Matthew Sandusky is an advocate and survivor of childhood sexual abuse. Between the ages of eight and 17, he suffered abuse at the hands of his adopted father Jerry Sandusky. The former Penn State football coach was convicted in 2011 on rape and abuse charges.

Matthew Sandusky was the keynote speaker at a child sexual assault conference in Sioux Falls August 18th.   He says community members need to become figures of empowerment to prevent childhood sexual assault.

Morningside College

Heath Weber is camp director for the Ambassadors of Excellence at the University of South Dakota. He serves as Dean of the College of Performing Arts at Morningside College, and grew up with South Dakota's gifted education program. He joins Dakota Midday to discuss how gifted students think, and the implications of a gifted education mandate in the state.

ASBSD/SASD
Erin Mairose

Some education officials are calling for clean-up legislation following last year’s teacher pay raises.  

Educators from across the state gathered Thursday in Sioux Falls at the ­­­­Associated School Boards and School Administrators Convention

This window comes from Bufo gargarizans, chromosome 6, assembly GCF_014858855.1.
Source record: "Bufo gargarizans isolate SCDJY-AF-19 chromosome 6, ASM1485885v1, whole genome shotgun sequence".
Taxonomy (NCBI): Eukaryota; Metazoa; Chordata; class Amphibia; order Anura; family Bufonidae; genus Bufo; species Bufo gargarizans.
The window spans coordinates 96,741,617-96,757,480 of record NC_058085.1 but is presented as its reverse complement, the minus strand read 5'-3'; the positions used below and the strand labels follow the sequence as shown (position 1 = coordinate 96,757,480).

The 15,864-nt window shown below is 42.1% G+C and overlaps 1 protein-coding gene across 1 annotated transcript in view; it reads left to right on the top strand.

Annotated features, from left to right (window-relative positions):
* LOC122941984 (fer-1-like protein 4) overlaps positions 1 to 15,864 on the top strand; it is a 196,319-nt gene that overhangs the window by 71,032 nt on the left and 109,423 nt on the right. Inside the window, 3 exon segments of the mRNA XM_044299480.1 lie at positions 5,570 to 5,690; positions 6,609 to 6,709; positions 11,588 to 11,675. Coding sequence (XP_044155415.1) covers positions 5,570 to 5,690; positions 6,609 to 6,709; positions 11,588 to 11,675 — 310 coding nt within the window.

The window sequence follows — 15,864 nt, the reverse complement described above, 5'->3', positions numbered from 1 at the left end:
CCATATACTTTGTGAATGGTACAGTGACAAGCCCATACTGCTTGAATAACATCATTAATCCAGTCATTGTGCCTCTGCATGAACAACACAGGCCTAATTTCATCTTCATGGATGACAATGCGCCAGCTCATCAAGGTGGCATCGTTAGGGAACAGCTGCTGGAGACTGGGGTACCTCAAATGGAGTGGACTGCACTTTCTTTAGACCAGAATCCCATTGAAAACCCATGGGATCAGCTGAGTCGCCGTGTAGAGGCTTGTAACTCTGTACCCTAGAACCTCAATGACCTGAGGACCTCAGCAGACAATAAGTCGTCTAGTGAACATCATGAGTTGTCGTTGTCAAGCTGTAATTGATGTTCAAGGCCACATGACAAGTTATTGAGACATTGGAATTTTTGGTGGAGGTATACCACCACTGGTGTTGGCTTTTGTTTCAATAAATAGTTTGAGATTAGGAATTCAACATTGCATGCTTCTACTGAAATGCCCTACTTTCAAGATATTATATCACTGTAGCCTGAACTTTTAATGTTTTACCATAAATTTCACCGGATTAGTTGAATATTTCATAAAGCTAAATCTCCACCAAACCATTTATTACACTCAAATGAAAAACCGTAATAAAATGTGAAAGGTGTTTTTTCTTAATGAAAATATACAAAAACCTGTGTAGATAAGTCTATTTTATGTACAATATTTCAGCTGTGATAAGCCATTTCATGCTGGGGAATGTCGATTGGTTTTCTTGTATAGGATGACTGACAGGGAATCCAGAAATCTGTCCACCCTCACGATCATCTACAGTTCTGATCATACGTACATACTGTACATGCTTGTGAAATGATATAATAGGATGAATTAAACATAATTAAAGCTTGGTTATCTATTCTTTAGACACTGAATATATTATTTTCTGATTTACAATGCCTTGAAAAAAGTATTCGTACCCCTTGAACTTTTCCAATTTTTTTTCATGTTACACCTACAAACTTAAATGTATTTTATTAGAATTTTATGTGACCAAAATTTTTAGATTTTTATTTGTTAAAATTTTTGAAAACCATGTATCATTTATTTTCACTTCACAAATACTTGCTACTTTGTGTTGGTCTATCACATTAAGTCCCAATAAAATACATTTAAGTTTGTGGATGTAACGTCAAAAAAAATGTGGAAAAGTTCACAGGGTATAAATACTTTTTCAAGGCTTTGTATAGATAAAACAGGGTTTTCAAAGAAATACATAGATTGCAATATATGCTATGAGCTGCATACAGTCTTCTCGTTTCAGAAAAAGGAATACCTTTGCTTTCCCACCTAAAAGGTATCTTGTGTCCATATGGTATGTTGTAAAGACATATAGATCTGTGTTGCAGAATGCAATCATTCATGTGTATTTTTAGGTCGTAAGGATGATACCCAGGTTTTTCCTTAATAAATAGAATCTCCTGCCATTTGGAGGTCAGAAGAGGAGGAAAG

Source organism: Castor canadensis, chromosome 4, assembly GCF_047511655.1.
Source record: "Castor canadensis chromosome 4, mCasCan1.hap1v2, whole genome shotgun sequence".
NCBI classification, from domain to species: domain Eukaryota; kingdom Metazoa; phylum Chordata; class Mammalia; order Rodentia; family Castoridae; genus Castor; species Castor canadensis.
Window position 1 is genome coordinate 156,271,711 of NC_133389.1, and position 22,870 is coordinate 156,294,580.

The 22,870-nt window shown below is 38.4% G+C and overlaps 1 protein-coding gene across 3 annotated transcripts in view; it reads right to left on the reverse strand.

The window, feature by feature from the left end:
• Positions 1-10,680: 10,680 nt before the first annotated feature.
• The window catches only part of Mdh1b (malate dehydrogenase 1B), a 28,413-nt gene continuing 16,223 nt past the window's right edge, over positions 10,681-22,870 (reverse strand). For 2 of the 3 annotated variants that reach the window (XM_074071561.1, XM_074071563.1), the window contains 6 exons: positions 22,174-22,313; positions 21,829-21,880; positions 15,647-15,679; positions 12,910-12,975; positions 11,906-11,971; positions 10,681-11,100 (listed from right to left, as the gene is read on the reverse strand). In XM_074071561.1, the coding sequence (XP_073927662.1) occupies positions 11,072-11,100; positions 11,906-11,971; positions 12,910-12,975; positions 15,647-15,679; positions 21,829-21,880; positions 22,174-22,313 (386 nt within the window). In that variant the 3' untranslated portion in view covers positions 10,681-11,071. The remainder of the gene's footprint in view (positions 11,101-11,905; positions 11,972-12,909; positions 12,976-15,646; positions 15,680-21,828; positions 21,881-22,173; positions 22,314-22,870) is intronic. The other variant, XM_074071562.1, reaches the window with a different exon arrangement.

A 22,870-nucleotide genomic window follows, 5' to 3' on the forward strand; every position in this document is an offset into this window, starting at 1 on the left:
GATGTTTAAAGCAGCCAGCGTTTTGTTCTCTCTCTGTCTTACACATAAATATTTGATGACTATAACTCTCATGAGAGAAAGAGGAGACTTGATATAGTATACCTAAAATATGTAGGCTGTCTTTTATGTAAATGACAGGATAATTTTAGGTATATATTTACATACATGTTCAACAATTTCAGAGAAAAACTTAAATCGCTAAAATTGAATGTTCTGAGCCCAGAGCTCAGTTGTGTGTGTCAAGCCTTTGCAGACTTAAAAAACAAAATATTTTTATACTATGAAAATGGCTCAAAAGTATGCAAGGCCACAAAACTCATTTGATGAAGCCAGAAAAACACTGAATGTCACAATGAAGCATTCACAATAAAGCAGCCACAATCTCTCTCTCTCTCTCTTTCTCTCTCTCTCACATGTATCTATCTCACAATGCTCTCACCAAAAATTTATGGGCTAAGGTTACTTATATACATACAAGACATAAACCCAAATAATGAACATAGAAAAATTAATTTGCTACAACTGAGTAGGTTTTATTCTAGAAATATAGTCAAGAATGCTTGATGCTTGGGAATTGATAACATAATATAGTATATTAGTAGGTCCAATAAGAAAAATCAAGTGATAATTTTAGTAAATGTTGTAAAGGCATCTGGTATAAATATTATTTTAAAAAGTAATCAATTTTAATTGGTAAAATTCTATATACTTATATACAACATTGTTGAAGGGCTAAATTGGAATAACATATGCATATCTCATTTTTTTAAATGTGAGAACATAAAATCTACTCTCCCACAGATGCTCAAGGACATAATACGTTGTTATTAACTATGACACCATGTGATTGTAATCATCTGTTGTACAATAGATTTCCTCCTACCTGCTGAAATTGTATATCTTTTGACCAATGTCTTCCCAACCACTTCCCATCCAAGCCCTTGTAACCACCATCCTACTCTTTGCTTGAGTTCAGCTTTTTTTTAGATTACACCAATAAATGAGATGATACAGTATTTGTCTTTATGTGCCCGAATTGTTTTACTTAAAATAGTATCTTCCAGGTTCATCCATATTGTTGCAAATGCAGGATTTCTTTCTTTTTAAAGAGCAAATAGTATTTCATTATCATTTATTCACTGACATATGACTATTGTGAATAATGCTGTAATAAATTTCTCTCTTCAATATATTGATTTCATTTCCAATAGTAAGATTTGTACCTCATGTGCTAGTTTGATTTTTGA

Joy Smolnisky is with the South Dakota Budget and Policy Institute. She says now that the half cent sales tax to raise teacher salaries is signed into law, the legislation needs to be adjusted to clarify how the pay increase is implemented.  

The State Moves Toward Greater Child Well-Being

Jun 29, 2016

South Dakota ranks 14 in child well-being. That's up from last year according to the annual Kids Count survey. One expert suggests improvements in areas that the state is lagging behind.

Like other Midwest states, South Dakota ranks high in overall measures released by the Annie E. Casey Foundation to compare well-being across states over time. The survey looks at areas of economy, education, health and community.

Governor Daugaard Voices Support Of Amendment R

Jun 28, 2016
Erin Mairose

Governor Dennis Daugaard is supporting a constitutional  amendment to separate technical schools from the k-12 education system. Amendment R also changes the state’s constitution allowing technical schools to be governed apart from the Board of Regents.

Governor Dennis Daugaard says Amendment R updates the state constitution to meet the demand for technical workers.